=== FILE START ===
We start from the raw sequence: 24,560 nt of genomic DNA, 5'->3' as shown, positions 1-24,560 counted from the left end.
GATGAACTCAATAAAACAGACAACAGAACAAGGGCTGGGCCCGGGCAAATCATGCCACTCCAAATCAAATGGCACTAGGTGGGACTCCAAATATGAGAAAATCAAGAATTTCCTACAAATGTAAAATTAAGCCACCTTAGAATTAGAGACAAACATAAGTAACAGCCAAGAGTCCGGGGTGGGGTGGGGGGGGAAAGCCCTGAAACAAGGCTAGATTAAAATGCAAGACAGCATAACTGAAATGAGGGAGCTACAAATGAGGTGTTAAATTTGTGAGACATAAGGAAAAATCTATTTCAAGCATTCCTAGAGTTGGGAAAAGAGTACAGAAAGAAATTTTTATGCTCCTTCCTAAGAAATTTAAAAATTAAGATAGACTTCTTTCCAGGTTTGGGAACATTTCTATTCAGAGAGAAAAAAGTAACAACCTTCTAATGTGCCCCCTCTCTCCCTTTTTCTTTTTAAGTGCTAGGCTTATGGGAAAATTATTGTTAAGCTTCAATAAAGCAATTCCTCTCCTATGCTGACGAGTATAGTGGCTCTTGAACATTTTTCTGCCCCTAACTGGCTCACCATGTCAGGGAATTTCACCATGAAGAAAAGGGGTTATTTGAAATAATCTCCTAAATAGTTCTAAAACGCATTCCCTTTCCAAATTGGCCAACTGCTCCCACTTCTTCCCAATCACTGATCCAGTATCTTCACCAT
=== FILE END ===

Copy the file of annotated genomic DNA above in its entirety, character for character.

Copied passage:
We start from the raw sequence: 24,560 nt of genomic DNA, 5'->3' as shown, positions 1-24,560 counted from the left end.
GATGAACTCAATAAAACAGACAACAGAACAAGGGCTGGGCCCGGGCAAATCATGCCACTCCAAATCAAATGGCACTAGGTGGGACTCCAAATATGAGAAAATCAAGAATTTCCTACAAATGTAAAATTAAGCCACCTTAGAATTAGAGACAAACATAAGTAACAGCCAAGAGTCCGGGGTGGGGTGGGGGGGGAAAGCCCTGAAACAAGGCTAGATTAAAATGCAAGACAGCATAACTGAAATGAGGGAGCTACAAATGAGGTGTTAAATTTGTGAGACATAAGGAAAAATCTATTTCAAGCATTCCTAGAGTTGGGAAAAGAGTACAGAAAGAAATTTTTATGCTCCTTCCTAAGAAATTTAAAAATTAAGATAGACTTCTTTCCAGGTTTGGGAACATTTCTATTCAGAGAGAAAAAAGTAACAACCTTCTAATGTGCCCCCTCTCTCCCTTTTTCTTTTTAAGTGCTAGGCTTATGGGAAAATTATTGTTAAGCTTCAATAAAGCAATTCCTCTCCTATGCTGACGAGTATAGTGGCTCTTGAACATTTTTCTGCCCCTAACTGGCTCACCATGTCAGGGAATTTCACCATGAAGAAAAGGGGTTATTTGAAATAATCTCCTAAATAGTTCTAAAACGCATTCCCTTTCCAAATTGGCCAACTGCTCCCACTTCTTCCCAATCACTGATCCAGTATCTTCACCAT